"They will overrun us in time," Emil stated in an emotionless matter-of-fact way. As if to prove his point, another wave of Darkspawn began to ascend the stair, eager to get their hands on the Warden they had sensed from the ground below. Emil made sure the first bastard on point payed for his transgressions with an arrow to the thigh, tripping it and causing it's body to slow the trampling procession behind it. "Let us hope our weapons keep in time for someone to reach us before the inevitable," if they were to be saved. Emil held no illusions that he may possibly end up dead in the battle, but that sort of pessimism only made victory all that more satisfying.

As the darkspawn forged ahead in their relentless assault, Emil sensed a disturbance in the air. It was a feeling he knew all too well, and one he was trained to deal with. Magic. Somewhere in the river of Darkspawn racing towards them, an Emissary approached. It wasn't often that Emil dipped back into his pirate tendencies, as he was a man of the Maker now. However, the feeling of a Darkspawn mage approaching was enough to make him cuss as he did back in his youth, "Shit... They got a mage in their damned ranks... Magnificent." he monotoned. He was not amused.

Mira sent a small throwing knife flipping through the air, to embed itself squarely in the skull of the hurlock closest to the stairs. "And here I was starting to think you were a Tranquil! Good to see you let loose." Her quip didn't change the fact that she was none too comfortable with having an Emissary trying to get its hands on her. Damn beasts were so impolite, thinking they'd get a handout from her or something. Well she wouldn't put up with it! She ducked out of the way of an incoming arrow, before sending a knife back the way it came. She couldn't afford to be too reckless with these things. There were only so many places she could hide razor sharp knives on her person, after all.

The Emissary made his appearance, identified by his fancy headdress and crooked, blackened staff. Mira aimed a throwing knife in its direction, but some fool hurlock was nice enough to step in the way, using his brains as a shield. That gave time enough for the mage to charge up his spell. Now, Mira didn't know a whole lot about magic and its various forms, but from word of mouth, she had concluded that it had a tendency to light people on fire. Or perhaps electrocute them, freeze them solid, or turn them to stone. None of those things sounded like something Mira would enjoy, and so the Warden found herself scrambling away from the doorway almost before the darkspawn had even cast its spell. A good choice too, as a mere moment later an angry looking fireball fell from the sky and burst where she had just been standing. She turned to look at the scorch mark, eyes rather wide.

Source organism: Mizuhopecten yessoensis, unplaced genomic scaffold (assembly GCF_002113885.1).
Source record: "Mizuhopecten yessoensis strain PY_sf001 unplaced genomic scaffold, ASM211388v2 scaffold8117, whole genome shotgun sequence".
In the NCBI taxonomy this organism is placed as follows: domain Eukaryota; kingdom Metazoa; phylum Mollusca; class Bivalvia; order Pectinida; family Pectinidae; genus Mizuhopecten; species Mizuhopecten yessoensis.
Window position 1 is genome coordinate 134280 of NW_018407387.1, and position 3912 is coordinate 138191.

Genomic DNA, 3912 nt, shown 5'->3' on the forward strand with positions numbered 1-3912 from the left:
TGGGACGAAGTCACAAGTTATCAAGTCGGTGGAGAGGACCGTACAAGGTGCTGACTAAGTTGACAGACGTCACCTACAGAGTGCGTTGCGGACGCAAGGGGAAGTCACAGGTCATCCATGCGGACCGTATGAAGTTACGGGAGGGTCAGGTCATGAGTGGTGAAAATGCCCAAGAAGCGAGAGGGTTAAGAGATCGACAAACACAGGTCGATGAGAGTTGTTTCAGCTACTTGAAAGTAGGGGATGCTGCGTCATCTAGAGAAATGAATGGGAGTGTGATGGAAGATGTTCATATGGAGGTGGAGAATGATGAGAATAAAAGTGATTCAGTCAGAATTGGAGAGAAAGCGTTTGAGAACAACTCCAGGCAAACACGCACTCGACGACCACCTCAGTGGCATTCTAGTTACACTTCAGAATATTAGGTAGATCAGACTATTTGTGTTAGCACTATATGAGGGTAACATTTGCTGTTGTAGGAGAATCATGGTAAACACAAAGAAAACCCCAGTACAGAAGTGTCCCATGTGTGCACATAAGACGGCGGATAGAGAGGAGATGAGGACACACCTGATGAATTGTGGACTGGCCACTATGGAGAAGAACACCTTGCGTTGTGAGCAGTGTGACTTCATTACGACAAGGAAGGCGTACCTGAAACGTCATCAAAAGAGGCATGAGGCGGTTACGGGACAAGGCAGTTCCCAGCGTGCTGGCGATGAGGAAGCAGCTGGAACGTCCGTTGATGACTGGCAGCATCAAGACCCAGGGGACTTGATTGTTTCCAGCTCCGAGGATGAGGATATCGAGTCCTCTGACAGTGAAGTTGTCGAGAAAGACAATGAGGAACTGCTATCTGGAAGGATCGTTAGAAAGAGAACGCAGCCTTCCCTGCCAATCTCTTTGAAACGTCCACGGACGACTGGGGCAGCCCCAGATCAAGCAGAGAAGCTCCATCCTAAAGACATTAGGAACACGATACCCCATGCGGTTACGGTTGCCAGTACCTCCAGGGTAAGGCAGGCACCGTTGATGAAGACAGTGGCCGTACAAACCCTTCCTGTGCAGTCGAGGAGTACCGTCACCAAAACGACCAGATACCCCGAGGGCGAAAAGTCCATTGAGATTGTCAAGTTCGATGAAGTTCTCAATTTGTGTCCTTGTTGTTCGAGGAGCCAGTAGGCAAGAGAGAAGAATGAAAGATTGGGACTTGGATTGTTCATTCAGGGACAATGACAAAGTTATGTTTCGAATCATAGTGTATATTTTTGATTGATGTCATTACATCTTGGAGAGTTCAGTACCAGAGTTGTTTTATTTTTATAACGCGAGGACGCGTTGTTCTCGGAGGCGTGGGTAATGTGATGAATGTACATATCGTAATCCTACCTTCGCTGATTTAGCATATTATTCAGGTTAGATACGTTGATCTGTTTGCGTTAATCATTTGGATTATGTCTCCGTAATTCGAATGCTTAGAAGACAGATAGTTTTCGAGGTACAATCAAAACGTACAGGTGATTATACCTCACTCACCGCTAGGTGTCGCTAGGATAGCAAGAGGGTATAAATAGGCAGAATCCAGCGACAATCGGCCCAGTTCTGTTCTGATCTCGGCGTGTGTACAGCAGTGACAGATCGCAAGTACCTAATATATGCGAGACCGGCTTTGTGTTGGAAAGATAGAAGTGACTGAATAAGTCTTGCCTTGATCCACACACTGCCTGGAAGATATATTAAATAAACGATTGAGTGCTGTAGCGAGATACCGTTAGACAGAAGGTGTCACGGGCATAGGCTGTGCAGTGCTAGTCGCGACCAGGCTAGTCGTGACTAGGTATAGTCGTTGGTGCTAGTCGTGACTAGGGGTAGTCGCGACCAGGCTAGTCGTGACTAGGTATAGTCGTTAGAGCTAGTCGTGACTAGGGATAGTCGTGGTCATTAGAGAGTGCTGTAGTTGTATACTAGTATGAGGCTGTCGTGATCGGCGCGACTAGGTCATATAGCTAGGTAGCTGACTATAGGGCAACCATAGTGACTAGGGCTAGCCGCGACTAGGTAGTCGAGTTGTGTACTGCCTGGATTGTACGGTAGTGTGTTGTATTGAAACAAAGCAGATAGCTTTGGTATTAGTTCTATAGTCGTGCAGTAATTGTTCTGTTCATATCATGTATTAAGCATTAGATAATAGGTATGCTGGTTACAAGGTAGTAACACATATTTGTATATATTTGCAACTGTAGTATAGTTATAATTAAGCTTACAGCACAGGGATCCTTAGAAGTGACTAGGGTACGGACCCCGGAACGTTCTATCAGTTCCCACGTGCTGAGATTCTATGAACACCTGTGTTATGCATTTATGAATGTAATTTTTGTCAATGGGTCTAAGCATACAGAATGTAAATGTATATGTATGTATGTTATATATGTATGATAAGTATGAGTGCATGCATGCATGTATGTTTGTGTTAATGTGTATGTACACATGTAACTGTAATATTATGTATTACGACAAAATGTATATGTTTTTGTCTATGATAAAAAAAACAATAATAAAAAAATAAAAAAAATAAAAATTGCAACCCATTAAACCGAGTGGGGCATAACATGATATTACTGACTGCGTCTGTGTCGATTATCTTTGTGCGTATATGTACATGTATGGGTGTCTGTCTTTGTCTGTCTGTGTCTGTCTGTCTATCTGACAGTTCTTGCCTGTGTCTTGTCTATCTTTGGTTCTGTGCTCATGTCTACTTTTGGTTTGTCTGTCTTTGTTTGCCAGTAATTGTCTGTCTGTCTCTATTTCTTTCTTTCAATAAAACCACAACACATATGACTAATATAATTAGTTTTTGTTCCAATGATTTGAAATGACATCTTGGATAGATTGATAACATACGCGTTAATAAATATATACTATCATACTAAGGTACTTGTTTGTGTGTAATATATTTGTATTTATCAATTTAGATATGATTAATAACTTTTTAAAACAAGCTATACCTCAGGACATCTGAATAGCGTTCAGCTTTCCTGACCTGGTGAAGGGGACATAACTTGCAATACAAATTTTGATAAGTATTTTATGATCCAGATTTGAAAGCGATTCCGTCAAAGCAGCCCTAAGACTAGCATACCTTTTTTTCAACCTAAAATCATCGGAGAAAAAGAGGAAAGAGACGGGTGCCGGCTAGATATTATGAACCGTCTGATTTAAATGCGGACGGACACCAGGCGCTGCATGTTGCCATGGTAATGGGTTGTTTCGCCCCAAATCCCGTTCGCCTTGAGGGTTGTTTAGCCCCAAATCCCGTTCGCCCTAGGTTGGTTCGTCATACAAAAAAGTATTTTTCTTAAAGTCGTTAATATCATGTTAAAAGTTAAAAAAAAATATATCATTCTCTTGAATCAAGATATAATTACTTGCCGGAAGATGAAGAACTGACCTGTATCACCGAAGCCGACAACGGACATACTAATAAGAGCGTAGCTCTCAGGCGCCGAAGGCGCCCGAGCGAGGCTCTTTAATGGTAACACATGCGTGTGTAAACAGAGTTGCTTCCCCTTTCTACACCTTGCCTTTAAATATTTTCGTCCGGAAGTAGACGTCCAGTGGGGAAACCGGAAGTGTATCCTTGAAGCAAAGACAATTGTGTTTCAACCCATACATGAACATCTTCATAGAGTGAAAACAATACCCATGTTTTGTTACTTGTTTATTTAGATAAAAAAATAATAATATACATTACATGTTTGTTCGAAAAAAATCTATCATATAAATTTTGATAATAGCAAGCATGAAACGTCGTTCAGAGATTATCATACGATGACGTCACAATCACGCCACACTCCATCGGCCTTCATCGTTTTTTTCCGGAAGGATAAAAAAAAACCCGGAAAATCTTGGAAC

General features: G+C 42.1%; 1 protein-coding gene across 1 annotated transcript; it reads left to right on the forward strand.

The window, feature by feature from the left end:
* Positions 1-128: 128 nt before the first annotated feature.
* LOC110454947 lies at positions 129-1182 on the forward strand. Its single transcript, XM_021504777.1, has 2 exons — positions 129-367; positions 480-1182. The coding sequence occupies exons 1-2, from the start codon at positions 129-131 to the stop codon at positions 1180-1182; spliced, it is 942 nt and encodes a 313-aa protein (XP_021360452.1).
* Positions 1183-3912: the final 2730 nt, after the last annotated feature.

"Did you see that?! I almost died! Again. One of these days I'm--" but she was cut off by a second fireball that fell behind her, the blast slamming into her back, heat wrapping around her like a warm, not so friendly embrace. She hit the ground face down with a grunt, barely having the sense to roll around, which she had learned could put out the fire, if her silken skirt happened to have caught flame. The darkspawn had conjured up a whole storm of fireballs. That, or there was way more than just the one mage. Hopefully the former.

She pushed herself to a knee, but found herself rather dizzy, and nearly toppled over again, using a hand to steady herself against the ground. Her ears were ringing, and she was only vaguely aware of the continuing explosions around her. No doubt the rest of the spawn would be coming up soon, their little blockade broken. Mira hoped Emil was a little more experienced in dealing with mages than she. He was a Templar, right?

"There he is... The bastard," Emil hissed as the Emissary made his appearance. Emil drew his arrow back and began to draw a bead on the heathen cretin. However, much like Mirabelle's issue, the onslaught from the storming 'Spawn refused him a clear shot at the tainted magi. He bared his teeth in a growl, given a intimidating effect as it reverberated through his helmet as he let loose the arrow into the sternum of a rank and file Genlock. If he could not get a shot off at the Emissary, then he wasn't going to waste time and give the advancing beasts breathing room. He had just nocked his next arrow when he felt the magic nearing it's completion. He took a number of steps backwards to escape the coming fireball. It still wasn't far enough to completely dodge it, and his thick armor had a roasting effect on the man inside, magnifying the flames and cooking him. He had to stop the fireballs soon. It occurred to him too late that he should have mentioned the effect of the spell that the Emissary had cast.

Luckily, the Warden had a quick mind and quickly scrambled out of the way of the intial blast. However, she paused and took the time to examine where the flames had landed. It wasn't over yet. "Don't stop! Keep-- Dammit!" he called too late. By then the next fireball had hit behind her and tossed her to the ground. Angry at himself and Mirabelle for not being more cautious, he dodged between the raining flames, still feeling the heat on the metal of his armor, and approached the Warden. He arrived just as she rose to a knee, looking worse for wear and catching herself from falling back down. He stopped next to her as the flames danced around them, which was when he decided he had about enough of the magical flames.